Materials delivery procedures (Incoterms)
Procedures for material deliveries (Incoterms ) depend on the type of transport used, and may vary from one market to another, and according to the agreements between the managers of the Iveco Marketing department and those of the licensee.Incoterms also depend on the type of shipment used and may vary depending whether it is a CKD lot, material for a claim or Extraseries – Kit or without origin.These four types OF Incoterms are currently used in the Iveco CKD world:
Definition of Incoterms: Incoterms (or "delivery terms") are a coding system created by the International Chamber of Commerce of Paris, universally understood and recognised, whose purpose is to establish the precise meaning of thirteen commercial delivery terms used in international trade, which break down into four groups, E, F, C and D (see detailed table 18.104.22.168 )
The first rules were published in 1936 as the "Incoterms 1936".
Subsequent changes were introduced in 1953, 1967, 1976, 1980 and 1990.The 2000 edition, which came into force on January 1, 2000, became necessary to maintain these rules in line with the current practices in force in International Trade.Incoterms clearly indicate the obligations and risks for the seller and the buyer, and fix the time and place in which said risks are transferred, the accessory operations and related obligations very precisely, providing uniform rules to interpret the commercial delivery terms for goods to be included in trading agreements.Incoterms
are applied to the Sale contract and
NOT to the transport contract, as erroneously thought at times.Incoterms DO NOT regulate all the obligations that the parties may want to include in a sale contract.The fundamental purpose of the Incoterms is to regulate the delivery of goods in contracts that imply the passage of a national border.
It is important that the means of payment envisaged in the sale contract comply with the envisaged delivery terms and in any case compatible with them. Any divergence would generate consequences that are extremely prejudicial to the selling party.
EXW - EX WORKS (….named place) Under the term "EX WORKS” the seller meets his delivery obligation by making the goods available to the buyer in his own premises (e.g. a plant, factory, store or areas belonging to Logistic Operartor etc.).Unless other agreements are reached and included in an explicit pact between the parties, the seller is not responsible for clearing the goods through customs for export, nor for loading them on the means of transport provided by the buyer. The buyer must therefore meet all the expenses and risks to take the goods from the seller’s premises to the chosen destination.This Incoterm represents the lowest level of obligation for the seller.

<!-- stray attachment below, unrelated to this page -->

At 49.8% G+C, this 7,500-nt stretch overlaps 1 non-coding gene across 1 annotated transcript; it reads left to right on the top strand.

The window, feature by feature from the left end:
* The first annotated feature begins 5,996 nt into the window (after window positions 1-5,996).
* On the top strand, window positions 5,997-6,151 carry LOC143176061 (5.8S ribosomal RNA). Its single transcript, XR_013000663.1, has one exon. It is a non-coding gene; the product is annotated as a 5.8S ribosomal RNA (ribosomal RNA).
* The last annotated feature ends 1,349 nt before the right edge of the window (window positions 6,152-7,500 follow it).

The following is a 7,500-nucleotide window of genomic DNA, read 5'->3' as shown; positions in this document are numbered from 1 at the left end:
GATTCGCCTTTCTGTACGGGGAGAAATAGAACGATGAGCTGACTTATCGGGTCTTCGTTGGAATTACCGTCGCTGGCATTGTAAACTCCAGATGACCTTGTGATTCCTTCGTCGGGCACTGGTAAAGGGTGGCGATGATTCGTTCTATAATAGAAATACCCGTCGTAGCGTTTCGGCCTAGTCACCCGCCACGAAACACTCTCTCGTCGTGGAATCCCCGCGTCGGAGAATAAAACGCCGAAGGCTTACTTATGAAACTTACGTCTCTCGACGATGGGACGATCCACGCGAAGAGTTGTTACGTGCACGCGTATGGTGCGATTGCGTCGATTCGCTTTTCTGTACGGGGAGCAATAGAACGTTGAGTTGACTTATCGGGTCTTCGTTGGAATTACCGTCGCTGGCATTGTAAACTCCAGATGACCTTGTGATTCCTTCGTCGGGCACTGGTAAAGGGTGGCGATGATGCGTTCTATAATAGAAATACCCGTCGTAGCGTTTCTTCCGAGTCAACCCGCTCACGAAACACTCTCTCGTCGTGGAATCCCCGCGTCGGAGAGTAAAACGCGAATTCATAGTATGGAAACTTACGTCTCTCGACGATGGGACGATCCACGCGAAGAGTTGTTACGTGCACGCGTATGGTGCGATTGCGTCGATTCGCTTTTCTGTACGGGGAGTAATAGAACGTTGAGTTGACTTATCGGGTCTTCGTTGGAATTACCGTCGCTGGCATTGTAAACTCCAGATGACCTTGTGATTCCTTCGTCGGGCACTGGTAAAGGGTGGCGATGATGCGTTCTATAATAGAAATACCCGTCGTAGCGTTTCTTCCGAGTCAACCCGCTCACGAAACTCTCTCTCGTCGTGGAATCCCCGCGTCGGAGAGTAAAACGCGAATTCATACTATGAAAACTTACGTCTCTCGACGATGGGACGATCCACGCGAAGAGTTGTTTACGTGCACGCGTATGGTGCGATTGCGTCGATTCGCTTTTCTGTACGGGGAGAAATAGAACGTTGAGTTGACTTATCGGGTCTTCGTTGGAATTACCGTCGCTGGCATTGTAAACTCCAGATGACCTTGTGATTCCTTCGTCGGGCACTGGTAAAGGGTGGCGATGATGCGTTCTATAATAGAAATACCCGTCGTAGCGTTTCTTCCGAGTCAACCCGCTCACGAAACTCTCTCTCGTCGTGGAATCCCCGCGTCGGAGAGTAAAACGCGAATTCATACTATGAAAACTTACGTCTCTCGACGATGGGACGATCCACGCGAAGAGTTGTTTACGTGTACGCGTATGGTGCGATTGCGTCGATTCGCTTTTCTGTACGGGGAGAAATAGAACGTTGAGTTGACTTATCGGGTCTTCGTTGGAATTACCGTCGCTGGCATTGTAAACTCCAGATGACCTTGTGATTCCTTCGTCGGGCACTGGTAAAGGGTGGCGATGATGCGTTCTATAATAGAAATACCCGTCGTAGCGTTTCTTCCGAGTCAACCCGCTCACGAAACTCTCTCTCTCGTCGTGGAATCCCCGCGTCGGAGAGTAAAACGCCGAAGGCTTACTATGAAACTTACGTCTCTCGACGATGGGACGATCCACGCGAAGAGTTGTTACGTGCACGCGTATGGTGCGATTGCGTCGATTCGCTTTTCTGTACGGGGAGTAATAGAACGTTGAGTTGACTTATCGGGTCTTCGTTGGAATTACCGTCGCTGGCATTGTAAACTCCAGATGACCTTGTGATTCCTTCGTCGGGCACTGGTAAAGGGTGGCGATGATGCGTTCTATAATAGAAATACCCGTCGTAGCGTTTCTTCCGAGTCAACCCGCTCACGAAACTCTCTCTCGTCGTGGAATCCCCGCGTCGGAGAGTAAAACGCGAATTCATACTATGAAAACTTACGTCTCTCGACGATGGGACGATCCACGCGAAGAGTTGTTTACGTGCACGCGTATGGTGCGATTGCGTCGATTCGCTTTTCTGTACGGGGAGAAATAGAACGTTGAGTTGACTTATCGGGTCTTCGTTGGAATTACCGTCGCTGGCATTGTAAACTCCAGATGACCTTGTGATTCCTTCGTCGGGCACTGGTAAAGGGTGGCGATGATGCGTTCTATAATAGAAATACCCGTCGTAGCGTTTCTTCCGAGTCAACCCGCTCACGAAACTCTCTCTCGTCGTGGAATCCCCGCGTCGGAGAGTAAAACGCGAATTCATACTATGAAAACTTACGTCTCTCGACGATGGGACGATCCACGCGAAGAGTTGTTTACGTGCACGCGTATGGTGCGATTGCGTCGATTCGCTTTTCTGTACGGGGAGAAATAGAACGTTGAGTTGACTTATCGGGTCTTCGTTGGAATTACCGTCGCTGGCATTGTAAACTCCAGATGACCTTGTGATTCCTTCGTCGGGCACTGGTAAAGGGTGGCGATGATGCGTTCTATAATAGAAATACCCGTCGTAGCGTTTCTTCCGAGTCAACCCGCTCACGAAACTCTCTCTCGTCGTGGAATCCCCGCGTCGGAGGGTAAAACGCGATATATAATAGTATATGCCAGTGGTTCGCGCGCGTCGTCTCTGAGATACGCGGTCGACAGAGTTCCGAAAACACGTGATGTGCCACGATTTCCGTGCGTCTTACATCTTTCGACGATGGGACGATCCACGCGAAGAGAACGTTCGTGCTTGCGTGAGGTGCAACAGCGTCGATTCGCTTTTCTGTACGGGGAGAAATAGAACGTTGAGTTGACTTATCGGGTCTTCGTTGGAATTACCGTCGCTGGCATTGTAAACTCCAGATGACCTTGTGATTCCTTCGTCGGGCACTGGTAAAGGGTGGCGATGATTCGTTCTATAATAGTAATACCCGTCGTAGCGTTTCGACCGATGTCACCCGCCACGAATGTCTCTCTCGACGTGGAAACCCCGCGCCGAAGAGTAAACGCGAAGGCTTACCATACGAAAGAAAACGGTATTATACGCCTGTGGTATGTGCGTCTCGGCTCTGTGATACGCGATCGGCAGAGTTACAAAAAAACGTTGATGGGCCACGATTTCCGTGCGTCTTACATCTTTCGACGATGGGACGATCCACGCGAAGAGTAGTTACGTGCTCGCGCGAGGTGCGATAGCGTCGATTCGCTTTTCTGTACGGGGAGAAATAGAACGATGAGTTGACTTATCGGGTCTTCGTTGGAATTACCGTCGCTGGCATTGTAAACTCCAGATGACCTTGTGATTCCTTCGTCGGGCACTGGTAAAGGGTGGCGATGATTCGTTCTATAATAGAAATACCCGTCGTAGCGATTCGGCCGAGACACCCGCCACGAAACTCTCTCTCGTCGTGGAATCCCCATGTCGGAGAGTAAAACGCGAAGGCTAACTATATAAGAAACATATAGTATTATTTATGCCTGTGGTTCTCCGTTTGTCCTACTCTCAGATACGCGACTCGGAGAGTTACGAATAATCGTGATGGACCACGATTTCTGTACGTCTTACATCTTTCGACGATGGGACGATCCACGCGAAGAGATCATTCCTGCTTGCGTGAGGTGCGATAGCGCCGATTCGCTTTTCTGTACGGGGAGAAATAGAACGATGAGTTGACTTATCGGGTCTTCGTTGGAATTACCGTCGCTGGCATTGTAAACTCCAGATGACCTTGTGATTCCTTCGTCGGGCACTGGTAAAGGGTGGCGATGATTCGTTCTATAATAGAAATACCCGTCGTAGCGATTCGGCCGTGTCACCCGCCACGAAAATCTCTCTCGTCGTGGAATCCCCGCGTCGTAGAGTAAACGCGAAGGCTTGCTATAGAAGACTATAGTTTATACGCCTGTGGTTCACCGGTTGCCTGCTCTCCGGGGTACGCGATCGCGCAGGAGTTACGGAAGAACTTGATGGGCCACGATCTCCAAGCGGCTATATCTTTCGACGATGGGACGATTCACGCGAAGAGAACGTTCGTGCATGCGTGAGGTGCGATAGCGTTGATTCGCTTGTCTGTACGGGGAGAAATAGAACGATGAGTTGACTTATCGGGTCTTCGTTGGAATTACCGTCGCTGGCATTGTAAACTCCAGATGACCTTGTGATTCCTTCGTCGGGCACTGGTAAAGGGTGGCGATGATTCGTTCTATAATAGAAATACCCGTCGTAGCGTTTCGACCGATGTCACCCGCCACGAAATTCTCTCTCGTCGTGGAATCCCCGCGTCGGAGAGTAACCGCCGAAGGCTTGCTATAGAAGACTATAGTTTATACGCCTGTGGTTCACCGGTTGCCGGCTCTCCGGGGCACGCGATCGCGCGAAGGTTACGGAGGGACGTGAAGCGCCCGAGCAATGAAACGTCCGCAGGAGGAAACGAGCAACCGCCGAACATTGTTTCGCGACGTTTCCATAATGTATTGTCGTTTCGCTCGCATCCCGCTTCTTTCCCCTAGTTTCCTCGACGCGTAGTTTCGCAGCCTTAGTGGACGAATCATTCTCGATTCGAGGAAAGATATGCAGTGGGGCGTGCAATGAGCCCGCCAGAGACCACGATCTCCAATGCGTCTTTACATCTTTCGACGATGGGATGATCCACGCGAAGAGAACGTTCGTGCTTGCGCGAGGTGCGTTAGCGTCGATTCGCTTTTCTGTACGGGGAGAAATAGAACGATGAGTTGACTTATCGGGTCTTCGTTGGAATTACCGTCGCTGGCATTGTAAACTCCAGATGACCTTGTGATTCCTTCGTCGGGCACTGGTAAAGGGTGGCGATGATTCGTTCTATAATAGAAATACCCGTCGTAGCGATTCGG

FOB(Free On Board) (…named port of embarkation) Under the term "FREE ON BOARD" the seller meets his delivery obligation when the goods have passed the ship’s rail in the named port of shipment.From that moment, all expenses and the risks or loss or damage to the goods are the buyer’s responsibility. The seller must deal with customs clearance of the goods for export.This clause does not envisage obligations regarding the stipulation of an insurance policy.The term FOB is used exclusively for transport by sea or by navigable inland waterway.
It should never be used for air transport although this occasionally happens in error.When the ship’s rail is not used as the cut-off line, the term FCA (Free on Carrier) would be more appropriate.
CFR Cost and Freight) (…named port of destination) Under the term "COST AND FREIGHT" the seller meets his delivery obligation, as in the previous clause FOB, when the goods have passed the ship’s rail in the named port of shipment.The seller must meet all the expenses necessary to transport the goods to the agreed port of destination, but the risk of loss or damage to the goods, and any additional expense due to facts that occur after the goods have been delivered on board the ship, are transferred from the seller to the buyer at the moment the goods pass the ship’s rail in the port of shipment.Under the term CFR, customs clearance of the goods for export is the seller’s responsibility.This term can only be used for transport by sea or by navigable inland waterway.When the ship’s rail is not used as the cut-off line (for example with containerised transport), the term CPT (Carriage paid to) would be more appropriate.
CIF (Cost, Insurance, Freight) (…named port of destination ) Under the term "COST, INSURANCE, FREIGHT" the seller meets his delivery obligation, as in the clause CFR, when the goods have passed the ship’s rail in the named port of shipment.However, he is obliged not only to meet the costs to transport the goods to the named port of destination, and those for customs clearance of the goods for export, but is also obliged to provide minimal insurance cover against the buyer’s risk of loss or damage to the goods during transport. The seller is therefore obliged to stipulate an insurance policy and pay the related premium.With regard to the risks of loss or damage to the goods and any additional expenses due to facts that occur after the goods have passed the ship’s rail, these pass from the seller to the buyer.To conclude, under the term CIF the seller has the same obligations envisaged under the term CFR, with the added obligation of stipulating and paying the costs of maritime insurance (with minimal cover) against the risks of loss or damage to the goods during transport.The clause CIF can be used exclusively for transport by sea or by navigable inland waterway.When the ship’s rail is not used as the cut-off line, the term CIP (Carriage and insurance paid to… named destination) would be more appropriate.